Among the many features Google talked about when the Android L preview rolled out was an improved version of Android Beam, and it's here in the new Android 5.0 dev preview. NFC sharing has existed since Android 4.0 in some form or another, but now it's finally something you can use without second-guessing yourself. Just pick a file and start beaming.
Ryan is a tech/science writer, skeptic, lover of all things electronic, and Android fan. In his spare time he reads golden-age sci-fi and sleeps, but rarely at the same time. His wife tolerates him as few would.
He's the author of a sci-fi novel called The Crooked City, which is available on Amazon and Google Play. http://goo.gl/WQIXBM
Google has used the CRT-style screen-off animation since Gingerbread. That animation is gone in Lollipop, replaced with a gentle fade out. Frankly, I'm surprised the CRT stuck around this long. However, the new animation isn't just a fade to black. It actually fades to black and white—observe.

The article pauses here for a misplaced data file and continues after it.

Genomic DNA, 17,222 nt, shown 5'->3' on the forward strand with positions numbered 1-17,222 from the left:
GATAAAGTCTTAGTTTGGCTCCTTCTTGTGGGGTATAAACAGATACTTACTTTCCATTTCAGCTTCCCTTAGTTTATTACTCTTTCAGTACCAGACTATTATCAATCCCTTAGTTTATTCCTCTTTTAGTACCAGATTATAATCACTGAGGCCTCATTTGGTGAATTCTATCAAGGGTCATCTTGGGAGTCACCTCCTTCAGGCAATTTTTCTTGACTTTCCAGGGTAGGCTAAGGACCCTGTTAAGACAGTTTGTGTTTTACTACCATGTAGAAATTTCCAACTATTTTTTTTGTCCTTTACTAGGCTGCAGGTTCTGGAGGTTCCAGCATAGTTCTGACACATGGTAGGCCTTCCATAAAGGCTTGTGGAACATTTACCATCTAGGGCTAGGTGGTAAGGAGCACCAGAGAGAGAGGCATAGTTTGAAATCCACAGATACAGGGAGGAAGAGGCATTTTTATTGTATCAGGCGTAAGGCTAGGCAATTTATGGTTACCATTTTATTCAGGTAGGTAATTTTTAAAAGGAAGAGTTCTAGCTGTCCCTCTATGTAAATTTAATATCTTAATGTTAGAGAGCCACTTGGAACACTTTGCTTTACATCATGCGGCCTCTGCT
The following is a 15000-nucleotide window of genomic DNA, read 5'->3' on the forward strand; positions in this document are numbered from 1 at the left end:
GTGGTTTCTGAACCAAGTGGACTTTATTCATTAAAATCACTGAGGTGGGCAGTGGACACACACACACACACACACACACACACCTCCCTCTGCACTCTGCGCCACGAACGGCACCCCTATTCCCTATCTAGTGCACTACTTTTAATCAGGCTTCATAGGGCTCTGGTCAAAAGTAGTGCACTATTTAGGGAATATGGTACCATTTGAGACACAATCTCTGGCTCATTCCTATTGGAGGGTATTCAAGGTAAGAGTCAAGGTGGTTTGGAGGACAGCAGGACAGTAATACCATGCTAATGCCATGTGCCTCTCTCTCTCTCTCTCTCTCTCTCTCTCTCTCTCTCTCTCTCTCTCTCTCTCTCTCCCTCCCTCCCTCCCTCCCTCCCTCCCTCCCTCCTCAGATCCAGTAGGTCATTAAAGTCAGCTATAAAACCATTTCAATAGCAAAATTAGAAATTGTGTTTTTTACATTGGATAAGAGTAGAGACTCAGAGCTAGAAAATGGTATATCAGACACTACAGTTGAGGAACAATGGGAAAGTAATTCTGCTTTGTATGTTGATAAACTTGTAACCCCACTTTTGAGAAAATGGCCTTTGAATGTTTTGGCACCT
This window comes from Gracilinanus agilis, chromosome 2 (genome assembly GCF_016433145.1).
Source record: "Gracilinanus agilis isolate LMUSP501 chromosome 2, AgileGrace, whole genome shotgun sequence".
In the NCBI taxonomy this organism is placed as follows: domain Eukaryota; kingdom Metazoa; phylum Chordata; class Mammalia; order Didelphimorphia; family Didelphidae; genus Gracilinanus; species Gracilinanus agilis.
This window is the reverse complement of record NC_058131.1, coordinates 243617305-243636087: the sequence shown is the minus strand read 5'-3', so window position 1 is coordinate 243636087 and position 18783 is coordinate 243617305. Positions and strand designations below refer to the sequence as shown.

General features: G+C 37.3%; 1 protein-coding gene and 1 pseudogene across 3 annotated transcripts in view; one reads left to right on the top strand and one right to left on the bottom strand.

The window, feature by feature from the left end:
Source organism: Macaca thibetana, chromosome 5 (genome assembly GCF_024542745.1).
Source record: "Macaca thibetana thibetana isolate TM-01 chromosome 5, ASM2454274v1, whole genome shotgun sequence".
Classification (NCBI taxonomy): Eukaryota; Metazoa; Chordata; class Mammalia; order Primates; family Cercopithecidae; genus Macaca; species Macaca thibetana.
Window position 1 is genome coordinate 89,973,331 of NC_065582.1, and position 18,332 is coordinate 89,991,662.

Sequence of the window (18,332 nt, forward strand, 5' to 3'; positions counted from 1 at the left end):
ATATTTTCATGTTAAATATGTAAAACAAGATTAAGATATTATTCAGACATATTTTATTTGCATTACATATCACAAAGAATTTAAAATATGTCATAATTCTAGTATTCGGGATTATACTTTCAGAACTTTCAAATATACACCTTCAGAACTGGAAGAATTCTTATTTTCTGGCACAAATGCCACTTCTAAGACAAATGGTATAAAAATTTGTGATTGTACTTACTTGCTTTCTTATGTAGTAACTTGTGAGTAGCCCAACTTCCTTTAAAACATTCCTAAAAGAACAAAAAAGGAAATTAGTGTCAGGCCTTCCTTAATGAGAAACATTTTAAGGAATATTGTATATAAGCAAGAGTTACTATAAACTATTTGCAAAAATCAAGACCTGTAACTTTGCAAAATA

Left: normal speed, Right: slowed by 5 times
Android 5.0 has a lot of really useful features, which we've been covering in detail as part of the Lollipop Feature Spotlight series. You know what else it has, though? Animations. Many, many lovely animations. If you follow Artem on Google+, you've probably seen him post some GIFs of Lollipop looking hot, but we've pulled together all those GIFs along with some new ones to give you a quick tour of Google's latest and greatest.
You may cease panicking—the Nexus Player is available for pre-order in the Play Store again after paying a visit to the FCC over the weekend. Google stopped taking orders for the device shortly after it went live on Friday when someone realized the FCC hadn't actually approved the device. The wait wasn't long, though.
Face unlock was added in Android 4.0, but it was little more than a clever tech demo. It was a pain to use for many reasons, not least of all it actually took longer to unlock the device than a regular lock screen. Along with trusted devices, Android 5.0's smart lock functionality includes trusted face mode. It fixes face unlock, and fixes it good. It's seriously amazing.
Google showed off the trusted device unlock support back at Google I/O, but the feature didn't make it into the last dev preview. Well, it's there now and it works as advertised. Just pair your favorite wearable or Bluetooth gizmo, and the secure lock screen goes away. Lose connection, and it's back.